Tuesday, June 23, 2009

Review: Gray Hat Python

216 pages, a title of 'Gray Hat Python' and a table of contents with subjects such as 'design and program your own debugger', 'learn how to fuzz windows drivers', 'create powerful fuzzers from scratch', DLL injection, hooking, malware analysis. My first impression was that it must be really niche, hardcore and not for me.

You'd think that the book would appeal to only a subgroup of security professionals or software engineers given the subject matter. The small book also suggests that there would not be much space left to explain the matter to people who are not experts.

First impressions are often wrong.



In my opinion this book is a must for all people who deal with security on a technical level. The book is also interesting for programmers who want to learn more about debuggers and other low level aspects. People who want to learn some new tricks in Python will probably like the book as well. But all these people don't have to be experts to enjoy this book. There are a few ways you can read this book as it was clearly written with a few different levels of perspective in mind.

For example, you can learn about the inner workings of a debugger without actually understanding the Python code. All topics are first clearly explained on a conceptual level. After that Python code is used for implementation. You will get introduced to the Python code gradually, in the beginning each program is short and basic and the most important lines are highlighted and explained. After that more functionality gets added and further explanations follow.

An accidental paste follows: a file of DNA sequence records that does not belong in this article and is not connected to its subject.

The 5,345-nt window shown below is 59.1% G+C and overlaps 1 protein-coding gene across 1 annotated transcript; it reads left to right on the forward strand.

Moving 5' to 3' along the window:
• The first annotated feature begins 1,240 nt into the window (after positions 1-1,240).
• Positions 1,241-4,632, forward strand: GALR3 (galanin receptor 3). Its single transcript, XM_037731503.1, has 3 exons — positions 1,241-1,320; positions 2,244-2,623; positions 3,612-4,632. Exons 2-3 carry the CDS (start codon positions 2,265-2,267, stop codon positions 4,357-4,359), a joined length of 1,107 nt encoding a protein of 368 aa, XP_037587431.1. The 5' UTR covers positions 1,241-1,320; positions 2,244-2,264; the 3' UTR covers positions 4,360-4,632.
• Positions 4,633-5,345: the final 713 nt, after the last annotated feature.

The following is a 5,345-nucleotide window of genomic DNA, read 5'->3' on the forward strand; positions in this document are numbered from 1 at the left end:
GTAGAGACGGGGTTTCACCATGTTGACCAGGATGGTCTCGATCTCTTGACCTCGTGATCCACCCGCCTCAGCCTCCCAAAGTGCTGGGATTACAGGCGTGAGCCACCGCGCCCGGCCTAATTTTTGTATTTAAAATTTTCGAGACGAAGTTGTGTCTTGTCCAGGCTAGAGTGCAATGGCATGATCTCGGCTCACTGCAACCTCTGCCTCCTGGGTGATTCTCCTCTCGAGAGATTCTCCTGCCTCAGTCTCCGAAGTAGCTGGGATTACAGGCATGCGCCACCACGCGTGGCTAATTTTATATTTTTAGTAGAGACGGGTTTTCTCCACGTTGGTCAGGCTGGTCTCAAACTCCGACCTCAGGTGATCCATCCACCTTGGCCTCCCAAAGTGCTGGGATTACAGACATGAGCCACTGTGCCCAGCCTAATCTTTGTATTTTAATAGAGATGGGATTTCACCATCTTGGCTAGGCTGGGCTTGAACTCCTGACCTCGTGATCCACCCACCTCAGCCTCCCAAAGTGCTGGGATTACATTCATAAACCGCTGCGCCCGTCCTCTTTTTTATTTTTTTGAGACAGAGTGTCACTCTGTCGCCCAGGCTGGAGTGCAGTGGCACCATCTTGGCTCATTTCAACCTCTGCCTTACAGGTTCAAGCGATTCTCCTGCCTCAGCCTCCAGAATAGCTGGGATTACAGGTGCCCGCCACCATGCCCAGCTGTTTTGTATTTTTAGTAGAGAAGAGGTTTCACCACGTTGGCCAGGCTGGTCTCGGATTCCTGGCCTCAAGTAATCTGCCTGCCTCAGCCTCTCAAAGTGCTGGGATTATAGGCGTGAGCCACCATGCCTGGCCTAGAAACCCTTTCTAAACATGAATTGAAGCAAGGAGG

Though the book deals with quite a wide variety of subjects, they all have a low-level debugging aspect. This makes that it is interesting for both security oriented people and developers. It's all about basic, low level techniques. And most of them can be used both for making and breaking stuff.

Given the subject matter and size of the book, clearly some things had to be left out. One of the things this book left out was implementation of the debugger on operating systems other then Windows. I think it was a good choice since Windows is still the platform on which most debugging and reversing takes place. Also, Windows offers a few API functions that make it easier to do debugging. This abstraction was used well to keep things understandable and short while still offering a good picture of what makes a debugger tick. Especially the chapter on debuggers contains loads of references for people who want to explore further. But I missed a few references for debugger implementation on other operating systems.

The only drawback was that there seemed to be some errors in some code listings. Unfortunately, there is no errata section on this book's website yet (24-jun-2009). This can make getting the example code to run a challenge for non Pythonians.

All in all, this is a very cool and unique book for all people who want to take a deeper look.

1 comment:

  1. Posts like this make me pine for my former career covering information security. Glad the publishing end is still producing decent work.

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